• The satisfaction with the decision to show I-Chaya's demise was exemplified by Filmation co-founder Lou Scheimer when he remarked, " A pet's death had never been done on a children's program, and it was touching and provocative. Dorothy [Fontana] was instrumental in making it so creative. " [21] Scheimer also judged the depiction of euthanasia to have been "quite effective" and was happy with the installment in general. He went on to say, " Not only did it deal with something that was hardly ever dealt with before on Saturday morning, it was very moving and touching, and much more than just another science fiction story. It was a very Human story. We used alien people and animals to tell a very Human story, which is what Star Trek is all about, and why the animated version succeeded. " [22]
  • Due to having found the episode's pacing a challenge, Hal Sutherland felt that he had done an inadequate job on the outing. " And I felt that some of the younger viewers would have difficulty understanding the story, " he continued. " It may have seemed somewhat tedious, and less action-packed. But so much for what I know, because it's become one of the most popular of the animated episodes. " [23]
  • At least in the opinion of Andy Mangels , this was an historically important episode. " It is the first animated show to show the death of a pet [...] and that's major; for that to happen on a Saturday morning show is seismic! " exclaimed Mangels. " It changed everything for Saturday morning television. " [24]
  • Star Trek: The Animated Series received a nomination during the First Annual Emmy Awards for Daytime Programming for the 1973-1974 season in the category of "Outstanding Entertainment Childrens Series," based on the submission of this episode. [25] (X) Andy Mangels noted, " It was the first time that Star Trek had gotten that kind of attention, and it was the very first daytime Emmy Awards. " [26] The following year, the TAS episode "How Sharper Than a Serpent's Tooth" won the series its only Emmy. Billy Simpson was under the erroneous impression that it was this episode that won the award. About three decades after the actual Emmy win (at a point when Simpson admitted that he found the details surrounding this episode's production were "a bit sketchy"), he recalled what had happened when he had met Hal Sutherland "a couple of years" after the making of this outing; " I recall being approached by Sutherland who proclaimed, 'Billy, do you know you won us an Emmy?!' He was referring to the award won by the animated Star Trek . 'Yesteryear' was the episode submitted for academy consideration. " [27] Simpson also observed that, despite regretting some of his vocal work on the episode, the accuracy of his pronunciations " didn't seem to bother the Emmy voters, as I was told that 'Yesteryear' was the episode submitted and it won! " ( Star Trek Magazine  issue 125 , p. 82)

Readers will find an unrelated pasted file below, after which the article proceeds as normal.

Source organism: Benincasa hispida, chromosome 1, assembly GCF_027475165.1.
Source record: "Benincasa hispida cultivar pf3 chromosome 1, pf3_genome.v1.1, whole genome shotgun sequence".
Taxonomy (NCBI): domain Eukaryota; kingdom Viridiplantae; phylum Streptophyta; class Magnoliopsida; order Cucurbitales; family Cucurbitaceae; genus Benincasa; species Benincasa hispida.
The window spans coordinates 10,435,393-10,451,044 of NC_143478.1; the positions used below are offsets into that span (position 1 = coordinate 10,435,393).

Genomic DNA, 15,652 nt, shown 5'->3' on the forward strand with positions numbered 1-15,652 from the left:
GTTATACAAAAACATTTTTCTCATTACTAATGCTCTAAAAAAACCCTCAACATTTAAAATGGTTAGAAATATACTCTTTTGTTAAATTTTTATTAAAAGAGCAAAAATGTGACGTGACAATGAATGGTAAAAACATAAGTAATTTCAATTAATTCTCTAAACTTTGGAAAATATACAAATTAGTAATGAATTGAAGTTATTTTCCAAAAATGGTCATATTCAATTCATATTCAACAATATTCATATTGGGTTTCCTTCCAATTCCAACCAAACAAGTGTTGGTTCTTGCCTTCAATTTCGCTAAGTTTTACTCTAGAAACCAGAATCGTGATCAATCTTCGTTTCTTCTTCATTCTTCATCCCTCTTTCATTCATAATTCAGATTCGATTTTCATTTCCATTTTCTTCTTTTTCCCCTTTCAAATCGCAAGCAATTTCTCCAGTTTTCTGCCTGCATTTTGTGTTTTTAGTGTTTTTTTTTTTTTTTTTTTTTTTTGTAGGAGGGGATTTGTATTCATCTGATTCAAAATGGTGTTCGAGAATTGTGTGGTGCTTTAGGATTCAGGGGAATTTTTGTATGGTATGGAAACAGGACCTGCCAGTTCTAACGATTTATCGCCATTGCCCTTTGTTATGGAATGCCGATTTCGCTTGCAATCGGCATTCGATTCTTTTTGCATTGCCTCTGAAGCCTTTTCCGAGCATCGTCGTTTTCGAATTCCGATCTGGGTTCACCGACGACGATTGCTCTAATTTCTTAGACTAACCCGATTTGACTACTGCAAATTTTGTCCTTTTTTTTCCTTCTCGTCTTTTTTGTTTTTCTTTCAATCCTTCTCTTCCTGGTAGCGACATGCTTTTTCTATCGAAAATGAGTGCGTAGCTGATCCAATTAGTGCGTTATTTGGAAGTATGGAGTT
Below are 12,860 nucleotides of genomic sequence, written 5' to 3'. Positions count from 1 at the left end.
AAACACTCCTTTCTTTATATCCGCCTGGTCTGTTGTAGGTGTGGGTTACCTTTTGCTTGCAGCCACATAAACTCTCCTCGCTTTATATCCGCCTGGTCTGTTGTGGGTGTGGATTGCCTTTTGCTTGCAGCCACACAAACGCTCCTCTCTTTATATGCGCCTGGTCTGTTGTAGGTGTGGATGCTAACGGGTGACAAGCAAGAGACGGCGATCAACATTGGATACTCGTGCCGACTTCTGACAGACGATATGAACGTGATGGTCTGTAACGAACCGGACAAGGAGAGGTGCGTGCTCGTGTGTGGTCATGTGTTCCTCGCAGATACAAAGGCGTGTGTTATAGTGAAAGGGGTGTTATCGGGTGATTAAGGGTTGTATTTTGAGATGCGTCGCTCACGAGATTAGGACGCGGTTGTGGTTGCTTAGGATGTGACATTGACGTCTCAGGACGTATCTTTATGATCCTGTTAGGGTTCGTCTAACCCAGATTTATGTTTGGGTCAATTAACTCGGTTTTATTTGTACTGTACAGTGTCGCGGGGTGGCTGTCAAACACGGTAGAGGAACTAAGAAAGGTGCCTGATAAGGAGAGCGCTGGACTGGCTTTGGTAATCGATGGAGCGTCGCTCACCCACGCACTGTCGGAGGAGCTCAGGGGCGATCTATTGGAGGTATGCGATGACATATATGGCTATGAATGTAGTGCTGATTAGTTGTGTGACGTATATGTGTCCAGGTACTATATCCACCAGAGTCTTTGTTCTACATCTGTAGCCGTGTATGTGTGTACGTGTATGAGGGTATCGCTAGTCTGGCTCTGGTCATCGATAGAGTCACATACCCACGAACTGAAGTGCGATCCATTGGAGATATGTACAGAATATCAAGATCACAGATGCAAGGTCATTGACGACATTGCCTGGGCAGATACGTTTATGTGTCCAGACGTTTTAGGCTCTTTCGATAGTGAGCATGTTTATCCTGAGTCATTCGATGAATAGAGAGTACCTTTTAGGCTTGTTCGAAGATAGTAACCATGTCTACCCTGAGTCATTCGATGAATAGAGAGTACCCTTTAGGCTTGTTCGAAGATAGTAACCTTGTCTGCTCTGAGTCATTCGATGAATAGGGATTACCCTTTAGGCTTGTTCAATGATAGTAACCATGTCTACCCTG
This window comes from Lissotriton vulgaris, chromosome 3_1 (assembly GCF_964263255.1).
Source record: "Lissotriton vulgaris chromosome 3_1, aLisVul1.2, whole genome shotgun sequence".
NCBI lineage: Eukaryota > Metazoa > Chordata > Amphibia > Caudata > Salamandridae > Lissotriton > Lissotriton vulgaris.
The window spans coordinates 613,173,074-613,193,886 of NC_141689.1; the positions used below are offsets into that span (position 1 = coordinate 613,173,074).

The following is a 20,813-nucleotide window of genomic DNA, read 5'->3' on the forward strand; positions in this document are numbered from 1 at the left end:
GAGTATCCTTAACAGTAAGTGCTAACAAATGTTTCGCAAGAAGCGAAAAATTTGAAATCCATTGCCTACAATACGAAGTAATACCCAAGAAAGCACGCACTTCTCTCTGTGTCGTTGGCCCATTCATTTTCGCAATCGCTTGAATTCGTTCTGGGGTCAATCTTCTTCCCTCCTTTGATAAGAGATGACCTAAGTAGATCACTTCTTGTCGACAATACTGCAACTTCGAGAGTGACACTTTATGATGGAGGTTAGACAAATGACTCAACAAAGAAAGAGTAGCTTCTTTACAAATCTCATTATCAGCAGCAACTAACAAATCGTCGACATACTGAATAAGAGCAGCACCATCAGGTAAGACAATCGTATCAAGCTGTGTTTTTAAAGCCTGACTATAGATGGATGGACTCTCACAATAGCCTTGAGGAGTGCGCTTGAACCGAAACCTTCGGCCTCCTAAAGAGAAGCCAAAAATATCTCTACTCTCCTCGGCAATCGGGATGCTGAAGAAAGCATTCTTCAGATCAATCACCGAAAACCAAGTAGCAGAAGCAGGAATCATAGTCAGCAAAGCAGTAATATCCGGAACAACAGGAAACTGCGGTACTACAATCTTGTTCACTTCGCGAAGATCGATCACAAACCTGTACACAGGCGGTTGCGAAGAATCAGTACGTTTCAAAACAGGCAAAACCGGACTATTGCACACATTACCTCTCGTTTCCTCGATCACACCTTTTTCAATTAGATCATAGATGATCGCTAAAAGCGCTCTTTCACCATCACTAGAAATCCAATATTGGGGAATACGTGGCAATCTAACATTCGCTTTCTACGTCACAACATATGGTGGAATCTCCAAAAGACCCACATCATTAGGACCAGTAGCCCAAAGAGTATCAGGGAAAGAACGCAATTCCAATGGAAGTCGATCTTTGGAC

• This episode did obtain a Filmcon Award for D.C. Fontana. [28]
  • David Gerrold cited this as his favorite TAS episode, further commenting, " Brilliant storytelling, and some great background on Spock. " [29]
  • J.M. Dillard 's reference book Star Trek - Where No One Has Gone Before (pp. 55-56) describes this installment as both "certainly one of the finest episodes of the animated show," and "the show's finest and most popular episode."